Mixed news for hardware and some disappointing software vendor financial reports this week appeared to put a dent in confidence in the IT sector.
Gartner forecast yet more bad news for traditional PCs and laptops. It’s been known for some time that smartphones, tablets and hybrid devices such as so-called “phablets” are putting a damper on PC sales. On Thursday, Gartner issued a forecast that calls for a 6.6 percent year-over-year decline in PC and laptop shipments in 2014.
What’s more, the 276.7 million PCs shipped to retailers in 2014 will drop even further, to 263 million units, in 2015, Gartner said.
Gartner offered a silver lining, however. Adding smartphones, tablets and hybrids into the mix, worldwide combined shipments of devices is increasing at a faster rate this year than last year, it said.
Shipments of PCs, tablets, ultramobiles and mobile phones are projected to reach 2.5 billion units in 2014, a 6.9 percent increase from 2013, according to Gartner. That’s a faster growth rate than the 4.8 percent for combined devices in 2013, Gartner said. Worldwide combined shipments of devices will further increase to 2.6 billion units in 2015, Gartner added.
Even this good news came with a note of caution, though. As the overall device market starts to saturate, pressure on margins will continue to increase, and vendors will have to look at different ways to cope with the ongoing issue of lower margins, Gartner said.
Meanwhile, though smartphone sales are booming, the rising tide is not lifting all boats in that market. BlackBerry continued to suffer in its latest fiscal quarter, announcing Friday that revenue plunged 64 percent year over year to $976 million. The company went from a $98 million profit a year earlier to a $423 million net loss.
The essential problem is that the company is not selling enough of its new phones. The company said it sold about 3.4 million BlackBerry smartphones to end users last quarter, compared to 6 million a year earlier.
Devices running on the BlackBerry 10 system are not selling as well as the company had hoped a year ago, though officials said cost controls were proceeding ahead of schedule, helping the company beat analyst expectations.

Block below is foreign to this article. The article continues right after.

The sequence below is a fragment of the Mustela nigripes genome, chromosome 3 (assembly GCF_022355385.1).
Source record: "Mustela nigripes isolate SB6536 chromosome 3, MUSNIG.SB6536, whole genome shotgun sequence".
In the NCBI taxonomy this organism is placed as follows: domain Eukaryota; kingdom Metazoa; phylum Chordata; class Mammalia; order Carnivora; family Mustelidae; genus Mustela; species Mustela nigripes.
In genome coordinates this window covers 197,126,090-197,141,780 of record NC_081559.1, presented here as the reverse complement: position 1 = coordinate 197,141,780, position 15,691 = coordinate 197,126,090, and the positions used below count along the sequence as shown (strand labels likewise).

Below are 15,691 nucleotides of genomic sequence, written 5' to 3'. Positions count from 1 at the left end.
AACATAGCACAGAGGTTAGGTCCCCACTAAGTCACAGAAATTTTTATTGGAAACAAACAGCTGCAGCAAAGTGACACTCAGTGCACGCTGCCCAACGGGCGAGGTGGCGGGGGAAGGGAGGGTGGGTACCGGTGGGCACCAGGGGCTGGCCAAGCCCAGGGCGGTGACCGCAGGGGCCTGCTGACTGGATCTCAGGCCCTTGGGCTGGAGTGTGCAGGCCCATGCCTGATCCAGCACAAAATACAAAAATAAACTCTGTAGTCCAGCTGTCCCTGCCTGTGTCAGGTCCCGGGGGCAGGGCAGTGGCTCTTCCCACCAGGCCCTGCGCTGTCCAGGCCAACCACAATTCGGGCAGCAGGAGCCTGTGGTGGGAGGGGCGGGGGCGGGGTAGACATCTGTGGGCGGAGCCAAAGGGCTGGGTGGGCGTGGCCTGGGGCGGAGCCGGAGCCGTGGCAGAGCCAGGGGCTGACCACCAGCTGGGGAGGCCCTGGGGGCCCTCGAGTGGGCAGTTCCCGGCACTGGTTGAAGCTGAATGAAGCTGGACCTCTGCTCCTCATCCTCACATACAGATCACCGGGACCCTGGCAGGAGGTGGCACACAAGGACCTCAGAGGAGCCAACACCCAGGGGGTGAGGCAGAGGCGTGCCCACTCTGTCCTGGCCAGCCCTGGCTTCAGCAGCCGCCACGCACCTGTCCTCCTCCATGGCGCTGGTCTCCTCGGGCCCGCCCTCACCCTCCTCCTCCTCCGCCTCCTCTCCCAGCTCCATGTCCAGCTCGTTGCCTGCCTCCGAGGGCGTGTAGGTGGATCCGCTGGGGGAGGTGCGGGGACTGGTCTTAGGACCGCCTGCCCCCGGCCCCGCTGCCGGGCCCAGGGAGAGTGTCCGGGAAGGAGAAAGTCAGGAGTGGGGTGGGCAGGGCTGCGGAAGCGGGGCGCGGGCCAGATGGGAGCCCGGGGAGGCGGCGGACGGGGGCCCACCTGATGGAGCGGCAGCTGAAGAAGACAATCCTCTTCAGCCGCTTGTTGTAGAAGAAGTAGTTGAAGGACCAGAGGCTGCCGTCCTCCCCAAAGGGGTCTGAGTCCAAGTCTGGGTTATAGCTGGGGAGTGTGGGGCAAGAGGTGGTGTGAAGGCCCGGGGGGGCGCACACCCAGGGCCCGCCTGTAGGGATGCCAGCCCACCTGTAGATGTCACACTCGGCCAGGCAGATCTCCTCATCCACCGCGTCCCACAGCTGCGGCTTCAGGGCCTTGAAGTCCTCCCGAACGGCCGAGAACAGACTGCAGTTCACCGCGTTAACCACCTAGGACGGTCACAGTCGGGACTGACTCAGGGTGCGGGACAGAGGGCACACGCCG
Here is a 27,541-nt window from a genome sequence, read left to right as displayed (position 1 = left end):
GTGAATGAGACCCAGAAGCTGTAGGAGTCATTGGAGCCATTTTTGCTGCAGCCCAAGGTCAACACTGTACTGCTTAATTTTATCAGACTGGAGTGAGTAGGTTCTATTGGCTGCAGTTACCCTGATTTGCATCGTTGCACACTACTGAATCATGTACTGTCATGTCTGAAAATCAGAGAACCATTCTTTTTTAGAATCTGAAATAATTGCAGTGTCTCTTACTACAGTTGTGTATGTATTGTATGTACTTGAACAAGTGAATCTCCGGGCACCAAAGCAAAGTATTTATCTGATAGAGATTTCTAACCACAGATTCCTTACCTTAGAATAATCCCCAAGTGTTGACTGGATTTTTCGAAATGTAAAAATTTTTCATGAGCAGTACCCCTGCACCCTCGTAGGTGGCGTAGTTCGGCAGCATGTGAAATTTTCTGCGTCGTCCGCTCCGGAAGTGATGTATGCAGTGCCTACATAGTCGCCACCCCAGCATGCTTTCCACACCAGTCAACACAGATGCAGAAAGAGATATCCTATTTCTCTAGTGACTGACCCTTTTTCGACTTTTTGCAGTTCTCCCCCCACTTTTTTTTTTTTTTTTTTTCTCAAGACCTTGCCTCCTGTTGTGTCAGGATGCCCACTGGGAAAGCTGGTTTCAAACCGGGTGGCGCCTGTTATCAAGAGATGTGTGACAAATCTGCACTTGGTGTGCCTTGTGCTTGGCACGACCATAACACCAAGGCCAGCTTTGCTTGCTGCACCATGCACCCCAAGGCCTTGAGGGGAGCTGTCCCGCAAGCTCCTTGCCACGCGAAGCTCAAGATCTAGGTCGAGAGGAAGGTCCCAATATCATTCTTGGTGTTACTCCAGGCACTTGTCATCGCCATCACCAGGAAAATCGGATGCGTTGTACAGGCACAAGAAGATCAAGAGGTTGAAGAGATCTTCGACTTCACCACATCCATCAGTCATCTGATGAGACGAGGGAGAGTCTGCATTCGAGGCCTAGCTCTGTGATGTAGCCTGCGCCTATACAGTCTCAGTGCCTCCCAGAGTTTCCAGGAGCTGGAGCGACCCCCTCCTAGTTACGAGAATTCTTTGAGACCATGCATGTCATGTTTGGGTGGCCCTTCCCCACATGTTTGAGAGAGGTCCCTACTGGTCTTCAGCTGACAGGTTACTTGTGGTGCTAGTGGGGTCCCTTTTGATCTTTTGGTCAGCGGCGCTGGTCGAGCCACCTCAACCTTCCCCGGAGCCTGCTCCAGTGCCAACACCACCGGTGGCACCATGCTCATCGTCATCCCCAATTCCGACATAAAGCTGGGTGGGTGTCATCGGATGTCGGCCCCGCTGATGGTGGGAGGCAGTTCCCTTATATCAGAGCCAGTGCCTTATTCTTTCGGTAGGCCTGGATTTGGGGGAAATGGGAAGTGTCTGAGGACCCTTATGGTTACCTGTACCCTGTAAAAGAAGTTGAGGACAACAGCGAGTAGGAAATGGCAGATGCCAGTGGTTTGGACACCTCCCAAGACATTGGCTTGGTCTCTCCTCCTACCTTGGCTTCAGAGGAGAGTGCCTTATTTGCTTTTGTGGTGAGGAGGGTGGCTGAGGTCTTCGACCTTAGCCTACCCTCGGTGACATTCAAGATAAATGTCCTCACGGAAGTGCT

Excluding one-time items, the company reported a loss of $0.08 cents a share, while analysts polled by Thomson Reuters had forecast a loss of $0.55 a share. Nevertheless, company shares closed at $8.41 Friday, down by $0.64.
Overall, software is expected to drive IT spending growth this year. Software results this week were not uniformly bright, however.
Enterprise open source software vendor Red Hat said Thursday that revenue for its fiscal fourth was $400 million, an increase of 15 percent from the year ago quarter. Net income was $45 million, slightly higher than $43 million a year earlier.
“Continued strong demand for Red Hat’s technology portfolio drove strong growth in our core platform and application development technologies during the fourth quarter,” said CEO Jim Whitehurst, in a statement. “In addition, our cross-selling efforts resulted in early wins for our emerging technologies, which address top CIO priorities that are driving the evolution of enterprise computing.”
However, the open-source software company said it expects revenue between $412 million and $415 million for its first quarter ending May, while analysts surveyed by Thomson Reuters forecast sales of $414.98 million, at the high end of that range. Red Hat shares closed at $52.20, down by $3.93.
Application development and management software company Progress Software also issued weak guidance after reporting Thursday that quarterly results declined from last year. Revenue from continuing operations declined 11 percent to $74.5 million from $83.7 million, while net income was $11.1 million compared to $31.1 million in the same quarter last year.
For the current quarter, the company forecast revenue in a range of $78 million to $80 million, and earnings per share in a range of $0.32 to $0.35. That compares to analysts’ average estimate for $82 million in revenue and earnings per share of $0.35. Shares of Progress closed at $21.09, down by $0.56.
On the whole, shares of tech companies, along with the rest of the market, managed to close slightly higher for the day Friday, possibly buoyed by news that the U.S. gross domestic product grew at a 2.6 percent annual rate in the fourth quarter, according to the Commerce Department. That was higher than the agency’s previous calculation of 2.4 percent growth.
But the mixed news for tech during the week took a toll. The Nasdaq Computer index closed Friday at 2,062, down from 2,105 a week earlier. The Nasdaq Computer index is still 29 percent higher than it was a year ago, but up to recently, it was tracking at more than 30 percent higher.